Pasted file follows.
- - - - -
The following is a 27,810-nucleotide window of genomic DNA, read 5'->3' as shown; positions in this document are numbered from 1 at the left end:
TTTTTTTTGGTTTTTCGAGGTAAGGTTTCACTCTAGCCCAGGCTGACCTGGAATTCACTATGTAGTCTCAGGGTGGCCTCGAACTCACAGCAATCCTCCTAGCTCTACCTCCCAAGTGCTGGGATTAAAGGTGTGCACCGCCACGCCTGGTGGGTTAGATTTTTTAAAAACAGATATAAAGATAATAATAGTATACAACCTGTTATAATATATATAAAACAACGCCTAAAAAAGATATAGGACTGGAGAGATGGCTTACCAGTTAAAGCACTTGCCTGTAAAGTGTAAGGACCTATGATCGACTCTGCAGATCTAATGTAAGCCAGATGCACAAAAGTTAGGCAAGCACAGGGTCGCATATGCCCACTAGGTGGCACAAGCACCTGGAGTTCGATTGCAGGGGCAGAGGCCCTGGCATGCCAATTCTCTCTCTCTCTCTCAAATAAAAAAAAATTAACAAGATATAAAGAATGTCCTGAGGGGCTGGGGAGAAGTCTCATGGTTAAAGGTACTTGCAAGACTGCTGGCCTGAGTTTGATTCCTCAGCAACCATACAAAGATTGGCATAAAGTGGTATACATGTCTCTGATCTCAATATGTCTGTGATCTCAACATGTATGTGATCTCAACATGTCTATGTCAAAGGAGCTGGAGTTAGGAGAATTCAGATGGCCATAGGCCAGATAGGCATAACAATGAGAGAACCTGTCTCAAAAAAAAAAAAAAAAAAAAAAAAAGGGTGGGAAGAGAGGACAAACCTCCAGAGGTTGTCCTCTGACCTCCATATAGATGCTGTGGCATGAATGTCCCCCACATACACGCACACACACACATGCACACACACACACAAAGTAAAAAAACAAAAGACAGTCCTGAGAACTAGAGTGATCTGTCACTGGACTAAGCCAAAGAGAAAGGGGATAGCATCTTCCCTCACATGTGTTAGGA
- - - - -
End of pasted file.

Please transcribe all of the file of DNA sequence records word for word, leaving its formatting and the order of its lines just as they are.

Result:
The following is a 27,810-nucleotide window of genomic DNA, read 5'->3' as shown; positions in this document are numbered from 1 at the left end:
TTTTTTTTGGTTTTTCGAGGTAAGGTTTCACTCTAGCCCAGGCTGACCTGGAATTCACTATGTAGTCTCAGGGTGGCCTCGAACTCACAGCAATCCTCCTAGCTCTACCTCCCAAGTGCTGGGATTAAAGGTGTGCACCGCCACGCCTGGTGGGTTAGATTTTTTAAAAACAGATATAAAGATAATAATAGTATACAACCTGTTATAATATATATAAAACAACGCCTAAAAAAGATATAGGACTGGAGAGATGGCTTACCAGTTAAAGCACTTGCCTGTAAAGTGTAAGGACCTATGATCGACTCTGCAGATCTAATGTAAGCCAGATGCACAAAAGTTAGGCAAGCACAGGGTCGCATATGCCCACTAGGTGGCACAAGCACCTGGAGTTCGATTGCAGGGGCAGAGGCCCTGGCATGCCAATTCTCTCTCTCTCTCTCAAATAAAAAAAAATTAACAAGATATAAAGAATGTCCTGAGGGGCTGGGGAGAAGTCTCATGGTTAAAGGTACTTGCAAGACTGCTGGCCTGAGTTTGATTCCTCAGCAACCATACAAAGATTGGCATAAAGTGGTATACATGTCTCTGATCTCAATATGTCTGTGATCTCAACATGTATGTGATCTCAACATGTCTATGTCAAAGGAGCTGGAGTTAGGAGAATTCAGATGGCCATAGGCCAGATAGGCATAACAATGAGAGAACCTGTCTCAAAAAAAAAAAAAAAAAAAAAAAAAGGGTGGGAAGAGAGGACAAACCTCCAGAGGTTGTCCTCTGACCTCCATATAGATGCTGTGGCATGAATGTCCCCCACATACACGCACACACACACATGCACACACACACACAAAGTAAAAAAACAAAAGACAGTCCTGAGAACTAGAGTGATCTGTCACTGGACTAAGCCAAAGAGAAAGGGGATAGCATCTTCCCTCACATGTGTTAGGA